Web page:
Wild times on Wall Street

 

Wild times on Wall Street

The trading frenzy over shares in the ailing US video games retailer GameStop has to be the most sensational business story of our age, It’s a David and Goliath tale in which the big beasts of Wall Street were humbled by a “flash mob” of amateur day traders – a group of people who, rather like the rioters who stormed the US capitol, felt powerless in the face of “a system of American oligopoly” and so rose up to strike a blow against it.

GameStop was a company that looked set to die, It has had to close 450 outlets because its core business is selling games on disc, whereas gamers prefer increasingly to download them online. And sensing blood, the big hedge funds have for some years been “shorting” the company – selling GameStop shares that they’ve borrowed but don’t actually own, waiting for the price to fall, then buying the same quantity of shares at far lower cost and returning them to the lender. As a result, the company’s stock nosedived from $56 a share in 2013 to between $3 and $10 a share for much of last year. But two weeks ago something extraordinary happened, said Tom Leonard in the Daily Mail. The struggling video game seller’s stock price skyrocketed. By the end of January, it had hit a high of $483 and the company was valued at about $10bn – more than American Airlines. And as the price soared various hedge funds found themselves in deep trouble: instead of buying back the shares they’d borrowed at a lower price, they now had to do so at a massively higher one. In total, short sellers are believed to have lost $19bn on GameStop.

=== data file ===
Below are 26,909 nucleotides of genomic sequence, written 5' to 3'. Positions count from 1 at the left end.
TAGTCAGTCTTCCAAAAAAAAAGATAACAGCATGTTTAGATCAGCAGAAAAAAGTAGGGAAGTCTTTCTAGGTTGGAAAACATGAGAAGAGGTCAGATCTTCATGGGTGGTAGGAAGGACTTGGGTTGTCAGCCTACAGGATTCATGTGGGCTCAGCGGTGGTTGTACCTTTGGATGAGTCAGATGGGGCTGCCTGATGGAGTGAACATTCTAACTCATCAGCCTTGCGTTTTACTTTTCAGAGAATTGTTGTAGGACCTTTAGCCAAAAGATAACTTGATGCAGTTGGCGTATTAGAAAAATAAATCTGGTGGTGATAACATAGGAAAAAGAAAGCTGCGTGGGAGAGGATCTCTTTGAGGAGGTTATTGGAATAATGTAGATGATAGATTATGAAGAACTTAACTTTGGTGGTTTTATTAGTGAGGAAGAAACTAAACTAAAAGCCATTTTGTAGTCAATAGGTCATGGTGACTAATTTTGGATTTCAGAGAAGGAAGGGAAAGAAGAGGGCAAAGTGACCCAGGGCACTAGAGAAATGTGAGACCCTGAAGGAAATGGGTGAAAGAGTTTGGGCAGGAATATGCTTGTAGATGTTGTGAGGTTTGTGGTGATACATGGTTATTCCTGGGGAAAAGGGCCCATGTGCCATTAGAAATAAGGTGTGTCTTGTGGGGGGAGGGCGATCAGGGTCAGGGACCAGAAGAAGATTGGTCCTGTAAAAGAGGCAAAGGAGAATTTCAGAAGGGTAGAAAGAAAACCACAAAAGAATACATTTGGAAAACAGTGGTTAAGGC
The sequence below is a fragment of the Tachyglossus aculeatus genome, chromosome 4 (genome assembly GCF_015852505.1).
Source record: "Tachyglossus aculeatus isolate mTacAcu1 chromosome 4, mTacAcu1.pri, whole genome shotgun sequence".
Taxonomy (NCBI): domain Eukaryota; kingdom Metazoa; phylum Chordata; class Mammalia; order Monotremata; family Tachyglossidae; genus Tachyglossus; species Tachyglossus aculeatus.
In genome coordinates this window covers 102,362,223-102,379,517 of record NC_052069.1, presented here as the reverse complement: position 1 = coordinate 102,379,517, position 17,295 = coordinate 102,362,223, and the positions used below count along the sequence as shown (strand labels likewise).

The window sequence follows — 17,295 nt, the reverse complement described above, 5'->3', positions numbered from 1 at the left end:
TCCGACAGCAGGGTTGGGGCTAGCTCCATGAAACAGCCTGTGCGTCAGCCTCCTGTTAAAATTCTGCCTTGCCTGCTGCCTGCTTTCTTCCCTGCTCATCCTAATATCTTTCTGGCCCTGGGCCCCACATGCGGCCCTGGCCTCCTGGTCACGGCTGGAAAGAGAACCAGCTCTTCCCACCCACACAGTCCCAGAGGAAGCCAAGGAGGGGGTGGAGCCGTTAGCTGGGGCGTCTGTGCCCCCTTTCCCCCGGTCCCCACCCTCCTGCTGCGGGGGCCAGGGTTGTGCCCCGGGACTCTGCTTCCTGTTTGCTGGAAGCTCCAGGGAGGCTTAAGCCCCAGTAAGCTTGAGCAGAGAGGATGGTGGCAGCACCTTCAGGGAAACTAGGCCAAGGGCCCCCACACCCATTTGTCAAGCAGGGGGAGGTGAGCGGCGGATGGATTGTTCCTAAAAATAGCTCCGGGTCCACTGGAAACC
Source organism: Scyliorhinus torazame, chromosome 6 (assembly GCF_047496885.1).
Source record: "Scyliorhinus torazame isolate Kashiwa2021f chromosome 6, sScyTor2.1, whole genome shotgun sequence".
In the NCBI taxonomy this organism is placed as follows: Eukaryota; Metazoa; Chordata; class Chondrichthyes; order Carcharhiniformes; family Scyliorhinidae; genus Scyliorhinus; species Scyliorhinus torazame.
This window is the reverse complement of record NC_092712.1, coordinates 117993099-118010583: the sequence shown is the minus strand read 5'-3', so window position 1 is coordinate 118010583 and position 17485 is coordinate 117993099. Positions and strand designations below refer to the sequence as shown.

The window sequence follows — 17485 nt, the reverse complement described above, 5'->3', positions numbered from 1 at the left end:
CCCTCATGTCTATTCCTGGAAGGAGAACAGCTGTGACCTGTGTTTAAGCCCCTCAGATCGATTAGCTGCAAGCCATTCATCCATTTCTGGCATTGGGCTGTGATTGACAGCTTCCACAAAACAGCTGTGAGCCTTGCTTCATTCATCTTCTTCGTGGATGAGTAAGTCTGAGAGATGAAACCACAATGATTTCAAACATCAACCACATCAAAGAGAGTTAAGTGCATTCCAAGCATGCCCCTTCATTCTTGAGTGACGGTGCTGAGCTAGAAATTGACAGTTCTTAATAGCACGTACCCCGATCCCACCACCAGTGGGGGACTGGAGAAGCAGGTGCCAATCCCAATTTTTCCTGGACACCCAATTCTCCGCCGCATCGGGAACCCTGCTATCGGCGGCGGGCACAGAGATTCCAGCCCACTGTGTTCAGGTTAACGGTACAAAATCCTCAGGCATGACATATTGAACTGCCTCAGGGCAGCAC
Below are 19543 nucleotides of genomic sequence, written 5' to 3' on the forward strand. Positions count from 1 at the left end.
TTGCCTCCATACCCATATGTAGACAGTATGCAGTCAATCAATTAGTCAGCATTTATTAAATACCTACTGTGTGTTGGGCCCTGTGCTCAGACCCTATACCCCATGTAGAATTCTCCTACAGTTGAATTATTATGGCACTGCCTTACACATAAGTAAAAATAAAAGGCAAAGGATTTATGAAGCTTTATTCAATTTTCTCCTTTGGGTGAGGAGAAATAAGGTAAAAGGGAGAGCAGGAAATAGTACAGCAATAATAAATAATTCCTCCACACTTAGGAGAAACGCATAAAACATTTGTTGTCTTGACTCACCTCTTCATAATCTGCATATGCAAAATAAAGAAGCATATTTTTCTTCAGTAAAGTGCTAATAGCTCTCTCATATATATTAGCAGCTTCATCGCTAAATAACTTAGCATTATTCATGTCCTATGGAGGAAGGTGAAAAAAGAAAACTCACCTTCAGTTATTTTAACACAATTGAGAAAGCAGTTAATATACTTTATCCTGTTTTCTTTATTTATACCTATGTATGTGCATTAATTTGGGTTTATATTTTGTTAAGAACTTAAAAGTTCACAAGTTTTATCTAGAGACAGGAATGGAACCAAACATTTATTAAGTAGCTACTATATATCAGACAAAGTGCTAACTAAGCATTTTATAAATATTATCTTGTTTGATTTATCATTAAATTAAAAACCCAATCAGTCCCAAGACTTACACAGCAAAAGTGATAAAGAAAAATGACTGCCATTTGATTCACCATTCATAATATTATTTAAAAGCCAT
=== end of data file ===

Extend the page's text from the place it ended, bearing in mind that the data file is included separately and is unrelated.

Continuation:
So “a raging mob of angry small-time retail investors” brought down the “short-selling money bags”, said Jeremy Warner in The Daily Telegraph. And one should raise a cheer for them: it is a victory for the small guy. These day traders do most of their trades on a commission-free online platform called Robinhood and compare notes on WallStreetBets, a message board on Reddit. A band of them, led by a trader whose YouTube name is “Roaring Kitty”, had been cooking up ways of putting the squeeze on short sellers for months, said Derek Thompson in The Atlantic. But their detailed plan to buy up GameStop’s stock and push up the price wasn’t just an act of high-minded revenge; they saw it as “a tasty investment”. And for some it certainly was, said Jack Rivlin in The Spectator: the user who first pitched GameStop on Reddit has seen his investment of $50,000 peak at $50m. So let’s not get too sentimental about the WallStreetBets crowd. They’re mostly bored young men addicted to risky bets. As this one turned out to be, said Joseph Rachman on Reaction. life. This week the stock price crashed, after Robinhood, fearful it couldn’t meet its obligations, had to put a halt to trading in GameStop shares. And so we end up with the familiar story where the few who buy early and sell early “make fortunes at the expense of the laggards”, said Ross Clark in The Spectator. What we’ve here is not a noble populist crusade, but “a Ponzi scheme in moral clothing”.

Comments